Results : The estimated sensitivity of Abbott and EUROIMMUN was 100% (107/107 [96.6%, 100%]) and 90.7% (97/107 [83.5%, 95.4%]), respectively. The estimated specificity of Abbott and EUROIMMUN was 99.5% (995/1,000 [98.8%, 99.8%]) and 99.7% (997/1,000 [99.1%, 99.9%), respectively. The net sensitivity and specificity of our sequential testing algorithm was 90.7% (97/107 [83.5%, 95.4%]) and 100.0% (1,000/1,000 [99.6%, 100%]), respectively. Of the 24,079 study participants with blood specimens from January 2 to March 18, 2020, 9 were seropositive, 7 of whom were seropositive prior to the first confirmed case in the states of Illinois, Massachusetts, Wisconsin, Pennsylvania, and Mississippi.

Conclusions : Our findings indicate SARS-CoV-2 infections weeks prior to the first recognized cases in 5 US states.

Food and Drug Administration

Antibody Testing Is Not Currently Recommended to Assess Immunity After COVID-19 Vaccination: FDA Safety Communication


COMMENTO : The U.S. Food and Drug Administration (FDA) is reminding the public and health care providers that results from currently authorized SARS-CoV-2 antibody tests should not be used to evaluate a person’s level of immunity or protection from COVID-19 at any time, and especially after the person received a COVID-19 vaccination.

Xin H et al

The incubation period distribution of coronavirus disease 2019 (COVID-19): a systematic review and meta-analysis

CID, June 2021 ; DOI: 10.1093/cid/ciab501

COMMENTO : Incubation period is an important parameter to inform quarantine period and to study transmission dynamics of infectious diseases. We conducted a systematic review and meta-analysis on published estimates of the incubation period distribution of COVID-19, and showed that the pooled median of the point estimates of the mean, median and 95 th percentile for incubation period are 6.3 days (range: 1.8 to 11.9 days), 5.4 days (range: 2.0 to 17.9 days) and 13.1 days (range: 3.2 to 17.8 days) respectively. Estimates of the mean and 95 th percentile of the incubation period distribution were considerably shorter before the epidemic peak in China compared to after the peak, and variation was also noticed for different choices of methodological approach in estimation. Our findings implied that corrections may be needed before directly applying estimates of incubation period into control of or further studies on emerging infectious diseases.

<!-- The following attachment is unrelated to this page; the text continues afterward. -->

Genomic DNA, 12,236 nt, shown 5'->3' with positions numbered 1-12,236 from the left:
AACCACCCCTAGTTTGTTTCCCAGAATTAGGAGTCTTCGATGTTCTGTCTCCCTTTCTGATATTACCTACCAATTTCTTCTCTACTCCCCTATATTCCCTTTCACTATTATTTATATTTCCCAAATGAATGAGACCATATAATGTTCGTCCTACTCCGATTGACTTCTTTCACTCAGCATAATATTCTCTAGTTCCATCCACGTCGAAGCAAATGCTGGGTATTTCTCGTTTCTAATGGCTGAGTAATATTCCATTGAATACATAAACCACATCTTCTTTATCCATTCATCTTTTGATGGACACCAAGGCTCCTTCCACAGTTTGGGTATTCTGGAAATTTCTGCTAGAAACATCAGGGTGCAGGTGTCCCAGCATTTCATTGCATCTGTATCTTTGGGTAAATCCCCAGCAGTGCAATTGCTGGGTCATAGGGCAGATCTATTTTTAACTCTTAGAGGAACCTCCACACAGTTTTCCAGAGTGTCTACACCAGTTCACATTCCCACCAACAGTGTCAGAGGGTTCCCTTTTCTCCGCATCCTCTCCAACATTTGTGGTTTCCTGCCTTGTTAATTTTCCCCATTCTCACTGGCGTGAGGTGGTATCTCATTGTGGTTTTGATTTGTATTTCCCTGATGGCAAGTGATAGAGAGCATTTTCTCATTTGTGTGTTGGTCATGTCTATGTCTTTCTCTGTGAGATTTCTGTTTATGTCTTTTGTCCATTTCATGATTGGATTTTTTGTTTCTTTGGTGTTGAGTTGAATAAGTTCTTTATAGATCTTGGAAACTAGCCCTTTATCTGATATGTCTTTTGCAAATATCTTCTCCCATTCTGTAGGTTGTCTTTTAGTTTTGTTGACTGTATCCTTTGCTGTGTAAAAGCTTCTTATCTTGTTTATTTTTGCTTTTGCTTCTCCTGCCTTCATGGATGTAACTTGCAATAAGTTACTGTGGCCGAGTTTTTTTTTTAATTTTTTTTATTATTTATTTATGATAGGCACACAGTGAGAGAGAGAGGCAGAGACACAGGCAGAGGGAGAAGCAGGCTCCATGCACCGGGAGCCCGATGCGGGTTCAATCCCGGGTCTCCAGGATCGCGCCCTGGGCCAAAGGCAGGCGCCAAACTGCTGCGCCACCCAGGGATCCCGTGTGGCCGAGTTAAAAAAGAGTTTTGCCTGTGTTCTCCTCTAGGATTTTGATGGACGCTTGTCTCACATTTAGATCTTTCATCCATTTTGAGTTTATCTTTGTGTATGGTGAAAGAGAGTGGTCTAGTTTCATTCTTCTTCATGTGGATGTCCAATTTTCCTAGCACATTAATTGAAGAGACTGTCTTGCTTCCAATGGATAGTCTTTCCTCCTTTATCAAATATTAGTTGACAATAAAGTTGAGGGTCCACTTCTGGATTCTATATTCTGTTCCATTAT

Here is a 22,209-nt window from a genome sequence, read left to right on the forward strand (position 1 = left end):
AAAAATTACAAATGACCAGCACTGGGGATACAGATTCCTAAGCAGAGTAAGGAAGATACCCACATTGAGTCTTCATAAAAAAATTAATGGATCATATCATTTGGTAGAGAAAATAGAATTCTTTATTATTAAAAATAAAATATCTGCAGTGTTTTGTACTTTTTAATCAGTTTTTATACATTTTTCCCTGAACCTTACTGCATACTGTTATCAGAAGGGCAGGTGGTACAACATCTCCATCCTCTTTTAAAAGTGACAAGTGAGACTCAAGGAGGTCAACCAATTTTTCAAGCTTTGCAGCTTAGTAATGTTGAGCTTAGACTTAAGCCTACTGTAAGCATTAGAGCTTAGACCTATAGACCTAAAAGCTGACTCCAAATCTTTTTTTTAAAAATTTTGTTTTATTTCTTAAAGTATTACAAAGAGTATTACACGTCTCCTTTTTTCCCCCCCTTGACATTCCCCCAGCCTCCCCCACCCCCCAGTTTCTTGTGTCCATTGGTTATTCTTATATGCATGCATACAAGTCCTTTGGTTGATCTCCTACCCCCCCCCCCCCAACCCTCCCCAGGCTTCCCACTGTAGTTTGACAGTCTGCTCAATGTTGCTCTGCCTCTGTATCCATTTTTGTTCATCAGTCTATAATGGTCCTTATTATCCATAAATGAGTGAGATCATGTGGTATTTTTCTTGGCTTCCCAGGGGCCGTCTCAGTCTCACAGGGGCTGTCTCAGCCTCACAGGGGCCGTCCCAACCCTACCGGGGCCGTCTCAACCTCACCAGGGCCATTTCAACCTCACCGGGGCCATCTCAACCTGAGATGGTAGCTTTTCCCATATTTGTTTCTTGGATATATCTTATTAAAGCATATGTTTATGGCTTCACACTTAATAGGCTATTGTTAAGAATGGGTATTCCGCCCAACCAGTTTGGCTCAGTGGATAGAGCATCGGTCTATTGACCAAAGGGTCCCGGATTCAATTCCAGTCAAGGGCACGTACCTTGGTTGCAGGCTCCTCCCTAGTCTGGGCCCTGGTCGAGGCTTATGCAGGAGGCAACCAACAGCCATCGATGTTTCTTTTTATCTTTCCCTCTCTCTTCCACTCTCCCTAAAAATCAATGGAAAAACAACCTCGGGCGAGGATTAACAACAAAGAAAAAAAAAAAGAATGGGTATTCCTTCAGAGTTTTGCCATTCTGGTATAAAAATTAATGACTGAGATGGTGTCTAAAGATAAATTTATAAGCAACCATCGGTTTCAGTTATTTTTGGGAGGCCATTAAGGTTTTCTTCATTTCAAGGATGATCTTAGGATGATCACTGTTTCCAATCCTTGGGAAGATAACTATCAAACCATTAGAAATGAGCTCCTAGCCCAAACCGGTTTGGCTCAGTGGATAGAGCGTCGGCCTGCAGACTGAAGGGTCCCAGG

Salyer SJ et al

The first and second waves of the COVID-19 pandemic in Africa: a cross-sectional study

The Lancet, April 2021; DOI: 10.1016/S0140-6736(21)00632-2

COMMENTO:  Background : Although the first wave of the COVID-19 pandemic progressed more slowly in Africa than the rest of the world, by December, 2020, the second wave appeared to be much more aggressive with many more cases. To date, the pandemic situation in all 55 African Union (AU) Member States has not been comprehensively reviewed. We aimed to evaluate reported COVID-19 epidemiology data to better understand the pandemic's progression in Africa.

Methods : We did a cross-sectional analysis between Feb 14 and Dec 31, 2020, using COVID-19 epidemiological, testing, and mitigation strategy data reported by AU Member States to assess trends and identify the response and mitigation efforts at the country, regional, and continent levels. We did descriptive analyses on the variables of interest including cumulative and weekly incidence rates, case fatality ratios (CFRs), tests per case ratios, growth rates, and public health and social measures in place.